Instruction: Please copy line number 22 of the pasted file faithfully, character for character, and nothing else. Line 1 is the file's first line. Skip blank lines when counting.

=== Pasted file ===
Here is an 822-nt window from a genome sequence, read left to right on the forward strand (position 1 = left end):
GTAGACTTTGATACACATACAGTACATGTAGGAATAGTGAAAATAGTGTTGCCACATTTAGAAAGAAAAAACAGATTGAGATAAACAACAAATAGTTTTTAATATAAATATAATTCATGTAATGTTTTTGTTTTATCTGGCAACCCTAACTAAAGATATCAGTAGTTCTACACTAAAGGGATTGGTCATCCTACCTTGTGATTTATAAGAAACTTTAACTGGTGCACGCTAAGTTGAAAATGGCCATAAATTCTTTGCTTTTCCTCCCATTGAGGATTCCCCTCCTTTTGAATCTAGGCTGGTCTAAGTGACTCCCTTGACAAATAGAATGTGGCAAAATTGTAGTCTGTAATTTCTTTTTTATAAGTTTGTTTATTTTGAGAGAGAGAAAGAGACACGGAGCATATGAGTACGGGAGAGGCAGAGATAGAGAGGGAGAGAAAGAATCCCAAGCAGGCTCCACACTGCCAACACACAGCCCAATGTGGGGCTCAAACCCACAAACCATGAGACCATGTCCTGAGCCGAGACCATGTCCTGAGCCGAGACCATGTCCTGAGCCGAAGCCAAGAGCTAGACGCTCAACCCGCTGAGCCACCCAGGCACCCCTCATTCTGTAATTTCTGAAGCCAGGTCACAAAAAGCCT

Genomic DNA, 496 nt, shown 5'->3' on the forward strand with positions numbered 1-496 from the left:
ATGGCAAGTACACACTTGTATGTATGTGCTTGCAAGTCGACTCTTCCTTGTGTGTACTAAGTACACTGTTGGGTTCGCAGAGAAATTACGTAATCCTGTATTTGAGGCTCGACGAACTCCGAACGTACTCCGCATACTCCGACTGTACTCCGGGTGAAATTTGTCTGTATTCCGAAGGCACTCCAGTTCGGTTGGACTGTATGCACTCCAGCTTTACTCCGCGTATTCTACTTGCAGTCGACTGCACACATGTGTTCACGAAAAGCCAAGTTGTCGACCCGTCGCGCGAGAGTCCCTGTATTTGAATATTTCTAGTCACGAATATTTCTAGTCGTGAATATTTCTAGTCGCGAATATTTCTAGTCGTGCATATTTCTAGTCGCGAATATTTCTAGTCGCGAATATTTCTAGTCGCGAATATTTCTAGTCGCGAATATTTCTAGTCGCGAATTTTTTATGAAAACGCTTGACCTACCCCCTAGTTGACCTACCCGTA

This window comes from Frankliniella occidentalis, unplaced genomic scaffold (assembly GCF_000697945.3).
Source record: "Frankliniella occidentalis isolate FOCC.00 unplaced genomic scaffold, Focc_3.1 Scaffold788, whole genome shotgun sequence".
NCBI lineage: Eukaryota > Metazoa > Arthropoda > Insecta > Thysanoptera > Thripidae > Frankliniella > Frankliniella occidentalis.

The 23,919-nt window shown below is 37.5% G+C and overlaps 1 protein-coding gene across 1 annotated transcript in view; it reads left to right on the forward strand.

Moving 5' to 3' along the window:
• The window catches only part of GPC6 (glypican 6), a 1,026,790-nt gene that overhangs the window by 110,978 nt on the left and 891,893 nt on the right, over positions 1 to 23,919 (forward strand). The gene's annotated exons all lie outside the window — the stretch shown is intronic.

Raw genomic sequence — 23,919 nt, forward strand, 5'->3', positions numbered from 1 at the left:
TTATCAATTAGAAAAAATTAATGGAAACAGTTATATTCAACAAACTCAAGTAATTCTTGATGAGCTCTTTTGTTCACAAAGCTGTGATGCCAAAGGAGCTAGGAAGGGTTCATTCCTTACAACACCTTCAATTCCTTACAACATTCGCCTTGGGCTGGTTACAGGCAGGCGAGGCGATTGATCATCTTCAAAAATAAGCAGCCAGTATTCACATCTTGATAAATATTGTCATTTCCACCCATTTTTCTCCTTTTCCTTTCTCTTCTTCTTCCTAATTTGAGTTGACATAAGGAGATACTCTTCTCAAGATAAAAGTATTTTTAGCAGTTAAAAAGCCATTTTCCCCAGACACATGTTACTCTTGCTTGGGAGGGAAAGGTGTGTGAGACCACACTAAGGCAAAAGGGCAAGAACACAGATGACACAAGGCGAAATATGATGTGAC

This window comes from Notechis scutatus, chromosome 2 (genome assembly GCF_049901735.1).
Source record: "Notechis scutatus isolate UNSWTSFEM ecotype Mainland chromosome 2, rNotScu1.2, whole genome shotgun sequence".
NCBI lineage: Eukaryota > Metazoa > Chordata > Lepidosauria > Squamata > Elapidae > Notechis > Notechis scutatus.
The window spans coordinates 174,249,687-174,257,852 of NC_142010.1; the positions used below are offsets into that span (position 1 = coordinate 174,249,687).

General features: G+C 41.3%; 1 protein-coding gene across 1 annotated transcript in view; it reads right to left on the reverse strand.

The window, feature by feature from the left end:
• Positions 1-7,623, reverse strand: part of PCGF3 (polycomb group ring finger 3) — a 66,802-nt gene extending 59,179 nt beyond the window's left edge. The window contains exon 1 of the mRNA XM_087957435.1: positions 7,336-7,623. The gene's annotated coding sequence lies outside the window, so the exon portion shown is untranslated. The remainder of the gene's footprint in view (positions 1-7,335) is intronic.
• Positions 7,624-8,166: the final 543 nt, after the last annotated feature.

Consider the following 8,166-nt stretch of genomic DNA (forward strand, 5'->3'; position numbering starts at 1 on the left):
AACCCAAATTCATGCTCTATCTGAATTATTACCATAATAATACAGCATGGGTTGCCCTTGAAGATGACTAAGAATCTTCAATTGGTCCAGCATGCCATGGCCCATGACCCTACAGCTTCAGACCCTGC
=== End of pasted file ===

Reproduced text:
AACCCAAATTCATGCTCTATCTGAATTATTACCATAATAATACAGCATGGGTTGCCCTTGAAGATGACTAAGAATCTTCAATTGGTCCAGCATGCCATGGCCCATGACCCTACAGCTTCAGACCCTGC